Regular readers will notice that this issue is a bit shorter than usual. I wish it could be otherwise, but I'm working on a rapidly evolving crisis, concurrent with having used up my backlog of material I hadn't written myself. I encourage submissions by others -- it's great publicity for you/your organization -- and promise more content for the 10/1 issue.
Crisis Management Training Materials
Crisis management training and educational materials remain available for purchase at http://www.thecrisismanager.com, to include "Keeping the Wolves at Bay: A Media Training Manual." Also, Jonathan Bernstein will be doing a "book signing" for the manual at the upcoming PRSA conference in New Orleans. "Crisis Manager" readers are encouraged to come by and say "HI!"
Quoniam Stercus Accidit -- "Because Shit Happens"
The new Crisis Manager University (CMU) Bookstore is open at http://www.cafeshops.com/crisismanager, where you can order a wide variety of clothing items with the CMU name and infamous motto on them. If you are interested in quantity pricing, write to me separately -- the specialty product vendor who provides this storefront doesn't have a means for me to do that online.
Blindsided -- A Manager's Guide to Catastrophic Incidents in the
Workplace, by Bruce T. Blythe (2002, The Penguin Group)
If you are a crisis manager and haven't read this book, order it now. It came out last year, but I just got around to reading it recently and wish I had done so earlier. It gave me -- with a couple of decades of crisis management experience under my belt -- information and tools that I found new and useful.
Bruce Blythe, founder and CEO of Crisis Management International (CMI), http://www.cmiatl.com, has "been there, done that" for disasters ranging from the Oklahoma City Bombing to having a crazed gunman loose in CMI's office building, from 9/11 to Hurricane Andrew. Bruce and CMI are best known for creating and directing the "humanitarian response" to crises, because at the core of any disaster it's all about dealing with the psychological, emotional and physical needs of people.
Bruce writes clearly and passionately, bringing real-life crises to life and teaching us the lessons to be found in each. The book's Incident Checklists, alone, are worth the price of the book (around $18 at either Amazon.com or BarnesandNoble.com), as are his "Quick Use Response Guides."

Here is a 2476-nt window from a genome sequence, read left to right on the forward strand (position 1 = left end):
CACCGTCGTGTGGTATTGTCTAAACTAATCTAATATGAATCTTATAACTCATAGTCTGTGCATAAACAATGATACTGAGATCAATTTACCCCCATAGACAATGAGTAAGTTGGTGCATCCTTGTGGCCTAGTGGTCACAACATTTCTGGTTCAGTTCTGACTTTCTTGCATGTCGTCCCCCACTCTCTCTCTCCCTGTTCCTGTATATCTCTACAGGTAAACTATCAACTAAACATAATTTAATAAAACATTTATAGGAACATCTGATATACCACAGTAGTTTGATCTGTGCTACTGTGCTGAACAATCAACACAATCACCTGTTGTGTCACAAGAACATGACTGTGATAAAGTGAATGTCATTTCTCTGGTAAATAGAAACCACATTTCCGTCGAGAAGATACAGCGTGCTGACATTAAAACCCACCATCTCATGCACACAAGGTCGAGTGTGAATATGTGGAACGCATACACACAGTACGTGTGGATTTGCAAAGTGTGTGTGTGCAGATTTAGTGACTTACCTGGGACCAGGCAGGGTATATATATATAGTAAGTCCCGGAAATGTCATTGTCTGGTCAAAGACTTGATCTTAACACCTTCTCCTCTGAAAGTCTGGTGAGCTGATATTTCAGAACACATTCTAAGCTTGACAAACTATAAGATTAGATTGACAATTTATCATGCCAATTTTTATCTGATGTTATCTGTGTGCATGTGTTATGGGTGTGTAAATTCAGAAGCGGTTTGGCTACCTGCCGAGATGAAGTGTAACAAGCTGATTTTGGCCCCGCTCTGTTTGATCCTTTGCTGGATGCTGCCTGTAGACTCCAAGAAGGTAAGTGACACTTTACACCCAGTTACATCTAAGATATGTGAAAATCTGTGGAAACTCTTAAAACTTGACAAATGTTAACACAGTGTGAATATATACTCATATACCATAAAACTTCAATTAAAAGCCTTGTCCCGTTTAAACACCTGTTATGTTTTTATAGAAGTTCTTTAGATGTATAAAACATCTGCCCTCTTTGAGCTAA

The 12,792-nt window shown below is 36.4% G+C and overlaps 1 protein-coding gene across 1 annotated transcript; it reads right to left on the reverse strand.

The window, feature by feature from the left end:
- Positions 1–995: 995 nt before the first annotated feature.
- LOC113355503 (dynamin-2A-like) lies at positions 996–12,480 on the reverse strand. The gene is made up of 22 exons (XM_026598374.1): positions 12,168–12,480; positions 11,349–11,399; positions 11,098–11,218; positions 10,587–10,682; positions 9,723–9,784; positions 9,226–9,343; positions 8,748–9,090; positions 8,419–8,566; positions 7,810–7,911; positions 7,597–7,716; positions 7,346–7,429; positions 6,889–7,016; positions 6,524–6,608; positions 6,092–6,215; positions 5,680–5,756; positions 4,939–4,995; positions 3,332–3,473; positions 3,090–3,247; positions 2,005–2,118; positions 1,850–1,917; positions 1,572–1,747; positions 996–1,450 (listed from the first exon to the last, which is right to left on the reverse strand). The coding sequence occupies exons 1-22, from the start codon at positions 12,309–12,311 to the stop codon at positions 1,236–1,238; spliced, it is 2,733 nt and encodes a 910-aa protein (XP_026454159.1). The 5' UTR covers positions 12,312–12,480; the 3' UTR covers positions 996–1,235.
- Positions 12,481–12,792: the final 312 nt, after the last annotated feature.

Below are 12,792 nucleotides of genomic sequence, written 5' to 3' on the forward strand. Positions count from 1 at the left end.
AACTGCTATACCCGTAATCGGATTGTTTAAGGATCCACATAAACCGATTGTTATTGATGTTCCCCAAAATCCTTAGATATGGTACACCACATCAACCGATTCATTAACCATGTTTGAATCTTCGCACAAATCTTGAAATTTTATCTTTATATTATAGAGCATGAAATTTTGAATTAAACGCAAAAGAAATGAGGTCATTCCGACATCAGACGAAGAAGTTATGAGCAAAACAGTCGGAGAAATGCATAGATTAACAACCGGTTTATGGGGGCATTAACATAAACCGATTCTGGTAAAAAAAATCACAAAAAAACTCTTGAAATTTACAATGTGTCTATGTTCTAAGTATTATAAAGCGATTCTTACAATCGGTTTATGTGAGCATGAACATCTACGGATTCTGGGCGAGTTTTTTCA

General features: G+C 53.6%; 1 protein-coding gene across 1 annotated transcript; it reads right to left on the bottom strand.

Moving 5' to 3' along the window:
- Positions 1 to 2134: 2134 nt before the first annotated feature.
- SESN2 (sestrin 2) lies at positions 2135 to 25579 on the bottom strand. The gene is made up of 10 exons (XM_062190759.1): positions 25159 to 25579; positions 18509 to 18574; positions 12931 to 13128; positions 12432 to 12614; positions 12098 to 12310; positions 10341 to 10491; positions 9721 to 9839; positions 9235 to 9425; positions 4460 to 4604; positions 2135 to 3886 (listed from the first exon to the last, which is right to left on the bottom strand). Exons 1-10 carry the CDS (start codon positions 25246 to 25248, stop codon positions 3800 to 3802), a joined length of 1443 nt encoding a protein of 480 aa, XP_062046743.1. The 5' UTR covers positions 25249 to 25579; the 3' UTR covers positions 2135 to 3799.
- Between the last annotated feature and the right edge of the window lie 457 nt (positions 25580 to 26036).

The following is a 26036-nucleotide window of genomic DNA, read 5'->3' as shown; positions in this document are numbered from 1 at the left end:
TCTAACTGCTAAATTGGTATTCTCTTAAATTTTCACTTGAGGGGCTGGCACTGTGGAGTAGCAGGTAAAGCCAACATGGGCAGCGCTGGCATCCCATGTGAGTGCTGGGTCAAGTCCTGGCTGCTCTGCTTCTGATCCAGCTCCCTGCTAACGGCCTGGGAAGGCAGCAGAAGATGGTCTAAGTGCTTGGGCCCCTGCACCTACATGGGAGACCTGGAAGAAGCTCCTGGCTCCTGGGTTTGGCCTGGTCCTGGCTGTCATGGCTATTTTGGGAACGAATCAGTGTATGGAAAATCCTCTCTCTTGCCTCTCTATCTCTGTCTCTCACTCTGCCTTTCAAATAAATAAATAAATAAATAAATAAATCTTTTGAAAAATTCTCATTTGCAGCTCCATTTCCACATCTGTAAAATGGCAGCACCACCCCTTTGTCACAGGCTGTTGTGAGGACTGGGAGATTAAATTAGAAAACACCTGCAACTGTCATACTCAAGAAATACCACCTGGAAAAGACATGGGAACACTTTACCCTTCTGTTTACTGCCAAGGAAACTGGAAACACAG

PLAIN ENGLISH DISCLOSURE
Bernstein Crisis Management, Inc. has formal or informal co-promotional and mutually beneficial business associations with a number of the services we mention periodically in this newsletter. No, we can't go into details because that's confidential, proprietary, etc. But our relationship is NOT "arm's distance" and you should know that, since we regularly write about these services as we use them for crisis and issues management or other purposes. That said, you should also know that Bernstein Crisis Management sought the relationships because its staff is convinced that these services are the best of their kind for Bernstein Crisis Management's needs and those of its clients. If you have any questions about these relationships, please contact Jonathan Bernstein, (626) 825-3838.
ABOUT THE EDITOR
Jonathan Bernstein is president of Bernstein Crisis Management, Inc.,
www.bernsteincrisismanagement.com, a national crisis management public relations agency providing 24/7 access to crisis response professionals. The agency engages in the full spectrum of crisis management services: crisis prevention, response, planning & training. He has been in the public relations field since 1982, following five-year stints in both military intelligence and investigative reporting. Write to firstname.lastname@example.org.
There are a number of organizations whose services we admire enough to have pursued closer ties with them -- and to let you know about them, too, on the Allied Services page of our website. If you have a moment, we think it will be worth your while to browse the sites listed there.